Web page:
Have you ever been in a relationship and felt completely stifled? Like everything you did was being watched and scrutinized? Perhaps your partner was trying to exert some kind of control over what you were doing and wanted to know where you were and what you were doing at all times. We have established the fact that Spark Hire is not a dating site, right? Yes, we have, but the fact of the matter is that although we may not be a dating site, this is exactly what it feels like to be on the receiving end of micromanagement. Yikes!
Micromanaging is a management style that has been picked up by one too many managers the world over. It can be defined by Adams-Hall Publishing as “a petty approach to managing every detail of your business- even to the preposterous notion of an inventory control for your paper clips.” Sounds ridiculous, right? But the truth is thousands of managers and employers are micromanagers and are failing to realize how negatively it is affecting their company.They are not only stifling their employees, but they are holding their own team or company back by stunting progress. Let’s take a look at what kind of effect micromanagement has on your employees, and how you can start stepping away from this stifling management style.
Remember not too long ago when Spark Hire discussed what employee engagement is and how important it is to your company? In case you missed the article, the gist was that engaged employees are more productive and loyal employees. As a business owner or department manager, this is certainly what you want. However, when you are micromanaging your employees chances are they are completely disengaged from their work. In the beginning they may put up with your control issues, but after a while your constant “hands in the pot” will not only stifle their creativity, but force them to be less productive.
When you micromanage an employee, (which usually means you constantly check their work, demand frequent check-ins and/or focus on every minute detail of a project) it’s hard for them to maintain that drive they once had for their work. You are telling them that you do not trust their work, or them. You can see how someone would fully disengage from their work because of this.
As a manager, Small Business Chron states that it is your job to provide guidance to your employees and team. It is your job to keep them going on that path to success. It is not your job to constantly check in with them to see how they are faring on that road to success though. If you stop your employees time and time again to force them to listen to how you envision the project and how you see every minute detail, then time is lost on actually getting to that goal. All of the time you are spending explaining and demonstrating could be spent on actually producing results.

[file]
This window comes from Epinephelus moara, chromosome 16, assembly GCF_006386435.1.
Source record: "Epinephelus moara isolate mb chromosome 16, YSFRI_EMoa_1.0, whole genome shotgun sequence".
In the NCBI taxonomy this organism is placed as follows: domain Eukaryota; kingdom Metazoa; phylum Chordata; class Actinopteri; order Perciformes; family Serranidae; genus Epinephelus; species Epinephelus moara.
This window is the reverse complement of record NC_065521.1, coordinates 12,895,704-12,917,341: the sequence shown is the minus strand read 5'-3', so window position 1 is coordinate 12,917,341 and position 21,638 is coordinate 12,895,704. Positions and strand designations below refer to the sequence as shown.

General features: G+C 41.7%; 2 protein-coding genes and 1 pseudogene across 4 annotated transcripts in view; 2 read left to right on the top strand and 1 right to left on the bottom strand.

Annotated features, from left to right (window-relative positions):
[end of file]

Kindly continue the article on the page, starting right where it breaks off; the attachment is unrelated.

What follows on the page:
In fact, a recent study shows that people who believe they are being watched actually perform at a lower level. So just by keeping close tabs on your employees you are stunting their productivity. Rather than micromanage your employee’s every move, clearly outline what you expect from them and the project and set goals. Step back and let them do their job. If they don’t make a certain goal you set, or if the project is going under, then step in but you have to allow your employees to do their job at some point.
There can be a number of reasons why you feel you have to micromanage your team. Perhaps you aren’t sure they can get the job done as well as you can. Maybe you fear that if you are not on top of your employees at all times that they will slack off. Whatever the reason is, you need to understand that from your employee’s point of view it simply looks like you do not trust them or their skills. That may be true, but that’s no fault of your employees. When you are hiring you need to be sure you are hiring the right people. That way, you know that they can get the job done. Better hiring is certainly your first step in getting away from micromanaging. On top of that, you need to know which employees are your good employees and which are your “bad” employees. Treating them all as if they are “bad” employees that need constant guidance will stifle your engaged employees.
Next, you need to be sure you are making your expectations clear to your employees. Perhaps you are afraid they cannot do a good job because they haven’t in the past. Are you making it clear to them what you want though? Remember, they are not mind readers, and without clear goals and clear expectations your employees are working towards a fuzzy end. Make sure you are clear and concise with what you want so your employees have something to work towards. Without that, they may misstep and you will feel it necessary to give them hands-on help (or micromanaging).
Trust your employees and give them a chance to really shine. With your hands in all of the pots its difficult for you to focus on the main goal of your company and your own work goals. Hire competent people, but once you do be sure to step back and let them get to work- on their own!
Have you worked for a micromanager before? Share with us in the comments section below!
IMAGE: Courtesy of Flickr by Jeffrey Beall